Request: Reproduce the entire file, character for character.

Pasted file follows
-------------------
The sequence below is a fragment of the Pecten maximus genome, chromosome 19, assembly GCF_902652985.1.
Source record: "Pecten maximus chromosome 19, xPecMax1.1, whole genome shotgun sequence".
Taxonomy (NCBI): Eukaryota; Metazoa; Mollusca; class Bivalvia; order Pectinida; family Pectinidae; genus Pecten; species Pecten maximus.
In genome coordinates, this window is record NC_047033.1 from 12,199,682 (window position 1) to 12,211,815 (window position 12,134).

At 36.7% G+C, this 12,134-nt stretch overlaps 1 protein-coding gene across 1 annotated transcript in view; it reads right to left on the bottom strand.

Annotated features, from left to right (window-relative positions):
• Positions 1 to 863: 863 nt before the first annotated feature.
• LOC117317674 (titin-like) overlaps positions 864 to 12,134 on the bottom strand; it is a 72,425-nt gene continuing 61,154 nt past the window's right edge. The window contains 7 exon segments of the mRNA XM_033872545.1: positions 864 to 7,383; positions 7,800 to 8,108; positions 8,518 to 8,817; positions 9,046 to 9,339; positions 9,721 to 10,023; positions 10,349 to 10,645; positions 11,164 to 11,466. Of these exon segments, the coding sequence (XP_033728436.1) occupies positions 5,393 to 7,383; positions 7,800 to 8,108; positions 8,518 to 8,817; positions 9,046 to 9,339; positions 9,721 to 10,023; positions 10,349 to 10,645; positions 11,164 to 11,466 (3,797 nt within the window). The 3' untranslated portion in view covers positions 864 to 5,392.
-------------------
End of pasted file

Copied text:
The sequence below is a fragment of the Pecten maximus genome, chromosome 19, assembly GCF_902652985.1.
Source record: "Pecten maximus chromosome 19, xPecMax1.1, whole genome shotgun sequence".
Taxonomy (NCBI): Eukaryota; Metazoa; Mollusca; class Bivalvia; order Pectinida; family Pectinidae; genus Pecten; species Pecten maximus.
In genome coordinates, this window is record NC_047033.1 from 12,199,682 (window position 1) to 12,211,815 (window position 12,134).

At 36.7% G+C, this 12,134-nt stretch overlaps 1 protein-coding gene across 1 annotated transcript in view; it reads right to left on the bottom strand.

Annotated features, from left to right (window-relative positions):
• Positions 1 to 863: 863 nt before the first annotated feature.
• LOC117317674 (titin-like) overlaps positions 864 to 12,134 on the bottom strand; it is a 72,425-nt gene continuing 61,154 nt past the window's right edge. The window contains 7 exon segments of the mRNA XM_033872545.1: positions 864 to 7,383; positions 7,800 to 8,108; positions 8,518 to 8,817; positions 9,046 to 9,339; positions 9,721 to 10,023; positions 10,349 to 10,645; positions 11,164 to 11,466. Of these exon segments, the coding sequence (XP_033728436.1) occupies positions 5,393 to 7,383; positions 7,800 to 8,108; positions 8,518 to 8,817; positions 9,046 to 9,339; positions 9,721 to 10,023; positions 10,349 to 10,645; positions 11,164 to 11,466 (3,797 nt within the window). The 3' untranslated portion in view covers positions 864 to 5,392.